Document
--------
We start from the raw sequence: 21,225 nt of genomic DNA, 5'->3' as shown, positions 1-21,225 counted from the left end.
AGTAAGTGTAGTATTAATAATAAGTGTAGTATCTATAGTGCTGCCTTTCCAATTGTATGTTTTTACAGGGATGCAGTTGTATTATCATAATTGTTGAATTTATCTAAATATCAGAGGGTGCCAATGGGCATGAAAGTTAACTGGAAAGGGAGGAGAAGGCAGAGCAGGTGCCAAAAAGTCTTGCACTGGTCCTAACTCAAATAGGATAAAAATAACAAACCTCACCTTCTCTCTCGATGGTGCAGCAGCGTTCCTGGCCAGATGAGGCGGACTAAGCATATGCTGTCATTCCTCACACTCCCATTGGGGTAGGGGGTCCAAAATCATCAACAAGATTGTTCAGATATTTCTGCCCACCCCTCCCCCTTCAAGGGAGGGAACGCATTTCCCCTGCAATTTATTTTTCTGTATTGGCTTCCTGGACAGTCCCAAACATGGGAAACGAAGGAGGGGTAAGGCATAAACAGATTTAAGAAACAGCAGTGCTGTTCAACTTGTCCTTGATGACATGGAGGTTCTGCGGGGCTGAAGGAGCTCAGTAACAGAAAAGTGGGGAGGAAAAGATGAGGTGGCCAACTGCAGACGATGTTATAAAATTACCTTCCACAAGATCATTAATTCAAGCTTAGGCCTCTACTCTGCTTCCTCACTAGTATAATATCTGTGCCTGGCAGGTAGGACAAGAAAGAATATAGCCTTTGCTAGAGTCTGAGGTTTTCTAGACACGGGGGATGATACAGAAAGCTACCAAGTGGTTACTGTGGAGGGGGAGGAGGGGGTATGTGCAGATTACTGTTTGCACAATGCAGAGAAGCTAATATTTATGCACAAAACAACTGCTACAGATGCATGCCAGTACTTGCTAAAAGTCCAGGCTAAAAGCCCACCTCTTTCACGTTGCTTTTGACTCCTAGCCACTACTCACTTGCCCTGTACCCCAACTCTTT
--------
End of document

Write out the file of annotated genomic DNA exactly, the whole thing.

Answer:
We start from the raw sequence: 21,225 nt of genomic DNA, 5'->3' as shown, positions 1-21,225 counted from the left end.
AGTAAGTGTAGTATTAATAATAAGTGTAGTATCTATAGTGCTGCCTTTCCAATTGTATGTTTTTACAGGGATGCAGTTGTATTATCATAATTGTTGAATTTATCTAAATATCAGAGGGTGCCAATGGGCATGAAAGTTAACTGGAAAGGGAGGAGAAGGCAGAGCAGGTGCCAAAAAGTCTTGCACTGGTCCTAACTCAAATAGGATAAAAATAACAAACCTCACCTTCTCTCTCGATGGTGCAGCAGCGTTCCTGGCCAGATGAGGCGGACTAAGCATATGCTGTCATTCCTCACACTCCCATTGGGGTAGGGGGTCCAAAATCATCAACAAGATTGTTCAGATATTTCTGCCCACCCCTCCCCCTTCAAGGGAGGGAACGCATTTCCCCTGCAATTTATTTTTCTGTATTGGCTTCCTGGACAGTCCCAAACATGGGAAACGAAGGAGGGGTAAGGCATAAACAGATTTAAGAAACAGCAGTGCTGTTCAACTTGTCCTTGATGACATGGAGGTTCTGCGGGGCTGAAGGAGCTCAGTAACAGAAAAGTGGGGAGGAAAAGATGAGGTGGCCAACTGCAGACGATGTTATAAAATTACCTTCCACAAGATCATTAATTCAAGCTTAGGCCTCTACTCTGCTTCCTCACTAGTATAATATCTGTGCCTGGCAGGTAGGACAAGAAAGAATATAGCCTTTGCTAGAGTCTGAGGTTTTCTAGACACGGGGGATGATACAGAAAGCTACCAAGTGGTTACTGTGGAGGGGGAGGAGGGGGTATGTGCAGATTACTGTTTGCACAATGCAGAGAAGCTAATATTTATGCACAAAACAACTGCTACAGATGCATGCCAGTACTTGCTAAAAGTCCAGGCTAAAAGCCCACCTCTTTCACGTTGCTTTTGACTCCTAGCCACTACTCACTTGCCCTGTACCCCAACTCTTT